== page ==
Another opinion poll falsely claiming to show the Yes campaign has lost its lead in voting intentions for a future independence referendum has been discredited.
In yet another example of fake news, The Sunday Times reported at the weekend that a poll carried out by Hanbury Strategy showed a 12-point lead for Yes in its previous poll had disappeared and Yes and No were now tied 50/50.
But the day after publication the think tank which had commissioned the poll, Onward, put out a press release saying there had been a ”mistake” in the figures and that in fact Yes was still in the lead at 53%.
Business for Scotland spoke to Onward director Will Tanner, who said the Sunday Times had been briefed on the poll’s findings on the Friday before publication. He said at the time the figures showed both Yes and No on 50%.
The Sunday Times report last weekend stated the poll showed a 12-point swing away from independence since First Minister Nicola Sturgeon gave evidence to a Holyrood Committee investigating the Scottish government’s handling of allegations levelled against Alex Salmond.
When the error was corrected the poll showed that the Yes vote was in fact in the lead at 53%
A press release giving the same details was issued to the wider media on Monday. Mr Tanner said that a ‘’tabulation error’’ by Hanbury was then discovered and a correction was issued around an hour later.
When the error was corrected the poll showed that the Yes vote was in fact in the lead at 53%.
Mr Tanner agreed that the error was unfortunate but suggested that the ‘’substance’’ of the story was correct in that it showed a trend away from the Yes vote.
When Business for Scotland argued that it was in no way correct to say the Yes lead had disappeared, nor to say the Yes vote was at 50% when in fact it was 53% Mr Tanner referred us to Hanbury.
James Kanagasooriam, a partner at Hanbury Strategy, posted a tweet saying that the most recent poll had originally used the wrong turnout filter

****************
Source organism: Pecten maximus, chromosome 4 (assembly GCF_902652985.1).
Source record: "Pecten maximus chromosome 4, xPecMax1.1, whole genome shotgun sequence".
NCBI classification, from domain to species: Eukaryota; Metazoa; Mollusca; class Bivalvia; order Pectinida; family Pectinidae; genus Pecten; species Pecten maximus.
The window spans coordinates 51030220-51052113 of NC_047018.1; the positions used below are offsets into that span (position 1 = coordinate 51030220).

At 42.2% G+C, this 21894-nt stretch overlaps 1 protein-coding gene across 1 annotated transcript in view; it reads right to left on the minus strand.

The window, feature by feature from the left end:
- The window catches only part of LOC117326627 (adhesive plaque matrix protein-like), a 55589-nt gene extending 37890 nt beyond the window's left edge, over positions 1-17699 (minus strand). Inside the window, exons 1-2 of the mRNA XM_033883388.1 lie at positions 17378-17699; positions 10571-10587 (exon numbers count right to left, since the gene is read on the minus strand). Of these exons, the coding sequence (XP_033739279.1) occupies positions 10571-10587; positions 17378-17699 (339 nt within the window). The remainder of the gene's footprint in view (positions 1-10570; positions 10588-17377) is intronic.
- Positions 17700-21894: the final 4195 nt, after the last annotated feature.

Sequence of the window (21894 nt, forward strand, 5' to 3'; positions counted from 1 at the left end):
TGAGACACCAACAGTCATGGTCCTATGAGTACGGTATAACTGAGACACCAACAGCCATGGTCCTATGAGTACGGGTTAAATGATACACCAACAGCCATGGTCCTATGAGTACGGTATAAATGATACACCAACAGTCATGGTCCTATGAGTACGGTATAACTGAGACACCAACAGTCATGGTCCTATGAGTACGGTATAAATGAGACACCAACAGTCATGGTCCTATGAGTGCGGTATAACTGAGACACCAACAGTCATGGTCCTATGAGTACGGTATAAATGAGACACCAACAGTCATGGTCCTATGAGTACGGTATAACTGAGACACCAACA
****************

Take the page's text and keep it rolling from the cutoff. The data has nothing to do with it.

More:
So far Hanbury has not responded to our request for information.
James Kanagasooriam, a partner at Hanbury Strategy and leader of its data strategy, posted a tweet saying that the most recent poll had originally used the wrong turnout filter.
He tweeted: ‘’We found a drop in support for independence from 56/44 to 53/47. This was initially reported in the Sunday Times as a drop to 50/50 due to a tabulation error on our part.
”The differences between the two are a result of the wrong turnout filter being used. With our standard turnout filter our second poll shows a smaller, but still significant drop in support for independence. The wider results, and the conclusion, are unaffected.’’
Unaffected, that is, apart from the fact that the figures are completely wrong, the Yes lead has not disappeared, and the swing from Yes is not 12 points but 6 – precisely half the original claim – which can be much more easily reversed.
Hanbury Strategy was co-founded by Paul Stephenson, who worked alongside Boris Johnson’s former chief adviser Dominic Cummings on the 2016 Vote Leave campaign.
The firm was at the centre of controversy last year when it was given two government contracts without competitive tenders.
The Onward think tank’s mission has been described as ‘’to renew the centre right for the next generation’’. It was started by Will Tanner, previously deputy head of former Tory Prime Minister Theresa May’s policy unit.
The application of filters – or rather the non-application of filters – discredited a poll carried out by Savanta ComRes for the Scotsman newspaper earlier this month.
The poll, which showed the No vote leading for the first time in the company’s series of surveys, was published without the usual ‘likelihood of voting’ weighting filter.
When the same weighting was applied to a previous poll it turned a No lead into a Yes lead.
Union-supporting newspapers seem to be getting into the habit of publishing fake news polls purporting to show the Yes lead disappearing but which do nothing of the sort.